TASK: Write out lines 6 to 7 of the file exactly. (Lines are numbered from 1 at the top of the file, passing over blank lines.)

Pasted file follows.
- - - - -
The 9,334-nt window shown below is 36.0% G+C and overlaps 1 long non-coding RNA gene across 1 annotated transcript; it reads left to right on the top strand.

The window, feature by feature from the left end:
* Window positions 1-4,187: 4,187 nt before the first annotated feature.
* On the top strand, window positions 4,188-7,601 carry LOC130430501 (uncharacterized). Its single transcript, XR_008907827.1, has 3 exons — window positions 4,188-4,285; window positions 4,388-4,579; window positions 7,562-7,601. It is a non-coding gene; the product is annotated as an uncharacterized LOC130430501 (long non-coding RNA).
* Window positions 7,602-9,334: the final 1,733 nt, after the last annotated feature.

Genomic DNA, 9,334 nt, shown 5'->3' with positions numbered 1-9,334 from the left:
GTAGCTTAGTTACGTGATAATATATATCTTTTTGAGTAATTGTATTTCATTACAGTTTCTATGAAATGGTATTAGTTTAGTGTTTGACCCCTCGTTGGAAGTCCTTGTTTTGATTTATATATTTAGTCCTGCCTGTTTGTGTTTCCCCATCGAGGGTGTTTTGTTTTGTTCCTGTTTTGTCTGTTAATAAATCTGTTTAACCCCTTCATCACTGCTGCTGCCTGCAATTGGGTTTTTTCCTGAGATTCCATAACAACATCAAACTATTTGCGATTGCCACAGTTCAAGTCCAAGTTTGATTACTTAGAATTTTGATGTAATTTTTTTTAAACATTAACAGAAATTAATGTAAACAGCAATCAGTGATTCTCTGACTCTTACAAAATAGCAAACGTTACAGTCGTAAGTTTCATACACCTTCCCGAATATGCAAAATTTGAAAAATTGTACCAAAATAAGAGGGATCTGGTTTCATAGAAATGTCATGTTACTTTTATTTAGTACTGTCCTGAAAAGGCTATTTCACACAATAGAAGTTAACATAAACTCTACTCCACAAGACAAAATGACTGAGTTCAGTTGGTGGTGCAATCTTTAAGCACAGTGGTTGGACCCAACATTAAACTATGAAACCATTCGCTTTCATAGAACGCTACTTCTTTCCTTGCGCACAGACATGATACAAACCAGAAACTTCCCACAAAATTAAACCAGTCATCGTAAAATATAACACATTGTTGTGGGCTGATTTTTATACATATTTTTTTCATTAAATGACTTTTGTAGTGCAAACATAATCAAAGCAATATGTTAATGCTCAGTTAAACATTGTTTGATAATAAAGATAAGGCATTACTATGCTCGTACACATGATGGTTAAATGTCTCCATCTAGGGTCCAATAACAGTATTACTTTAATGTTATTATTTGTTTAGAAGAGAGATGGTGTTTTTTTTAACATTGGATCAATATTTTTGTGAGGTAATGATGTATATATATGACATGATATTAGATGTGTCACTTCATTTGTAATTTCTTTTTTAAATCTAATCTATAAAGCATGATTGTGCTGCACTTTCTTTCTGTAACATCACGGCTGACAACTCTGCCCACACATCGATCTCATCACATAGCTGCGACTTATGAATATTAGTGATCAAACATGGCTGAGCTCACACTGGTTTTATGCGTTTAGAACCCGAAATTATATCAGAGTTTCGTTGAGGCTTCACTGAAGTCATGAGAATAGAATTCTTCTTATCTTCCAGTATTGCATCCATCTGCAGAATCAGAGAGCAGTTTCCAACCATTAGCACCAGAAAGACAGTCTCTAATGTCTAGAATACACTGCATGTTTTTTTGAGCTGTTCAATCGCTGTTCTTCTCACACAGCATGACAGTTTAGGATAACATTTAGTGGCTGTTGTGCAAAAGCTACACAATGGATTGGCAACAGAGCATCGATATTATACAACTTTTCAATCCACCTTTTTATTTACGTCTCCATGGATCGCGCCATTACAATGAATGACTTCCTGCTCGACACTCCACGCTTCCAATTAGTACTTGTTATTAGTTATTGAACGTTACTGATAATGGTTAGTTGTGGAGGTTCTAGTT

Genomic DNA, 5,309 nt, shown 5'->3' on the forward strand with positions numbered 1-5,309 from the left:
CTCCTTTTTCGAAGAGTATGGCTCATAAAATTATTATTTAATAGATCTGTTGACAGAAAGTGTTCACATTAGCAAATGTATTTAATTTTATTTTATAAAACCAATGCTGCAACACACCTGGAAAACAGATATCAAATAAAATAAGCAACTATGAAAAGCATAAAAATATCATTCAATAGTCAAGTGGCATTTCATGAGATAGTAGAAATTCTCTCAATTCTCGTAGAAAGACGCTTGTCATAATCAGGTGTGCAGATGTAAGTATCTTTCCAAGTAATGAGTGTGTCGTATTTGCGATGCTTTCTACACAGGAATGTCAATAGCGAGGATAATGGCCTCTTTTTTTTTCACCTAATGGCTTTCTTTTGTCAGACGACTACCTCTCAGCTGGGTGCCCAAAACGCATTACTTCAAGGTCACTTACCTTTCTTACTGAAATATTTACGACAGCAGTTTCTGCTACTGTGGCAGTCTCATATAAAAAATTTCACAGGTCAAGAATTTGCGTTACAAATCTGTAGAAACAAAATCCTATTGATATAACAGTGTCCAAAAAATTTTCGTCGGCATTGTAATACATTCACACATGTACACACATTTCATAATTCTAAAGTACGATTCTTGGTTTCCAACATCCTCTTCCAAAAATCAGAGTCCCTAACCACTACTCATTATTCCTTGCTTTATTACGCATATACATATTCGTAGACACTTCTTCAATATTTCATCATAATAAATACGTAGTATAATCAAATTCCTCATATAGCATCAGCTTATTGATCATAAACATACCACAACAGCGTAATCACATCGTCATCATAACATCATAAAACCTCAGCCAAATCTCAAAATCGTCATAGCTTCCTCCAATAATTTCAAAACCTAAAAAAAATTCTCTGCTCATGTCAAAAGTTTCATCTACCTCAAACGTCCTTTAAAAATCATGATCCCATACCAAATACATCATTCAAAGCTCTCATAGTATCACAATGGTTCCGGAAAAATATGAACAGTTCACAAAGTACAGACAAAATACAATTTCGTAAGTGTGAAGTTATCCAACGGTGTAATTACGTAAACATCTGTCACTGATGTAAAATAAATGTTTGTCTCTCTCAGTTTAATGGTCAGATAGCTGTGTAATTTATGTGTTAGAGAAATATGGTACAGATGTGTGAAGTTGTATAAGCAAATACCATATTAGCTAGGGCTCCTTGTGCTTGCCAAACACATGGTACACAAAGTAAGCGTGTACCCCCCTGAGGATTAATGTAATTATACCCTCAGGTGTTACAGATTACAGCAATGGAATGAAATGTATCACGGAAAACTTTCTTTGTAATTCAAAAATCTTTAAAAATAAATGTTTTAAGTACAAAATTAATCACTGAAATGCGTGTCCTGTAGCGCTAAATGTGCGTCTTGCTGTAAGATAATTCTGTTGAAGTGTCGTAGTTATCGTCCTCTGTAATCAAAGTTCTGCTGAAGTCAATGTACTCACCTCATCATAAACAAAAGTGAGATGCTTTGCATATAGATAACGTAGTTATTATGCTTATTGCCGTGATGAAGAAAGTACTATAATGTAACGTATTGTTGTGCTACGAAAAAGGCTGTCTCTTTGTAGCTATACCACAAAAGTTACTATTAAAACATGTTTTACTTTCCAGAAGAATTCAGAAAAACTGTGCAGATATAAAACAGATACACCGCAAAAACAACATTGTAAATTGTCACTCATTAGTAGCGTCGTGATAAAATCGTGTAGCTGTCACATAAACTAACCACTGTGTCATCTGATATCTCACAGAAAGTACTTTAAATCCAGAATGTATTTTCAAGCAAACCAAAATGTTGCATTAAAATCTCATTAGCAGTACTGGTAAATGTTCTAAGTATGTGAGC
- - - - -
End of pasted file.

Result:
Genomic DNA, 9,334 nt, shown 5'->3' with positions numbered 1-9,334 from the left:
GTAGCTTAGTTACGTGATAATATATATCTTTTTGAGTAATTGTATTTCATTACAGTTTCTATGAAATGGTATTAGTTTAGTGTTTGACCCCTCGTTGGAAGTCCTTGTTTTGATTTATATATTTAGTCCTGCCTGTTTGTGTTTCCCCATCGAGGGTGTTTTGTTTTGTTCCTGTTTTGTCTGTTAATAAATCTGTTTAACCCCTTCATCACTGCTGCTGCCTGCAATTGGGTTTTTTCCTGAGATTCCATAACAACATCAAACTATTTGCGATTGCCACAGTTCAAGTCCAAGTTTGATTACTTAGAATTTTGATGTAATTTTTTTTAAACATTAACAGAAATTAATGTAAACAGCAATCAGTGATTCTCTGACTCTTACAAAATAGCAAACGTTACAGTCGTAAGTTTCATACACCTTCCCGAATATGCAAAATTTGAAAAATTGTACCAAAATAAGAGGGATCTGGTTTCATAGAAATGTCATGTTACTTTTATTTAGTACTGTCCTGAAAAGGCTATTTCACACAATAGAAGTTAACATAAACTCTACTCCACAAGACAAAATGACTGAGTTCAGTTGGTGGTGCAATCTTTAAGCACAGTGGTTGGACCCAACATTAAACTATGAAACCATTCGCTTTCATAGAACGCTACTTCTTTCCTTGCGCACAGACATGATACAAACCAGAAACTTCCCACAAAATTAAACCAGTCATCGTAAAATATAACACATTGTTGTGGGCTGATTTTTATACATATTTTTTTCATTAAATGACTTTTGTAGTGCAAACATAATCAAAGCAATATGTTAATGCTCAGTTAAACATTGTTTGATAATAAAGATAAGGCATTACTATGCTCGTACACATGATGGTTAAATGTCTCCATCTAGGGTCCAATAACAGTATTACTTTAATGTTATTATTTGTTTAGAAGAGAGATGGTGTTTTTTTTAACATTGGATCAATATTTTTGTGAGGTAATGATGTATATATATGACATGATATTAGATGTGTCACTTCATTTGTAATTTCTTTTTTAAATCTAATCTATAAAGCATGATTGTGCTGCACTTTCTTTCTGTAACATCACGGCTGACAACTCTGCCCACACATCGATCTCATCACATAGCTGCGACTTATGAATATTAGTGATCAAACATGGCTGAGCTCACACTGGTTTTATGCGTTTAGAACCCGAAATTATATCAGAGTTTCGTTGAGGCTTCACTGAAGTCATGAGAATAGAATTCTTCTTATCTTCCAGTATTGCATCCATCTGCAGAATCAGAGAGCAGTTTCCAACCATTAGCACCAGAAAGACAGTCTCTAATGTCTAGAATACACTGCATGTTTTTTTGAGCTGTTCAATCGCTGTTCTTCTCACACAGCATGACAGTTTAGGATAACATTTAGTGGCTGTTGTGCAAAAGCTACACAATGGATTGGCAACAGAGCATCGATATTATACAACTTTTCAATCCACCTTTTTATTTACGTCTCCATGGATCGCGCCATTACAATGAATGACTTCCTGCTCGACACTCCACGCTTCCAATTAGTACTTGTTATTAGTTATTGAACGTTACTGATAATGGTTAGTTGTGGAGGTTCTAGTT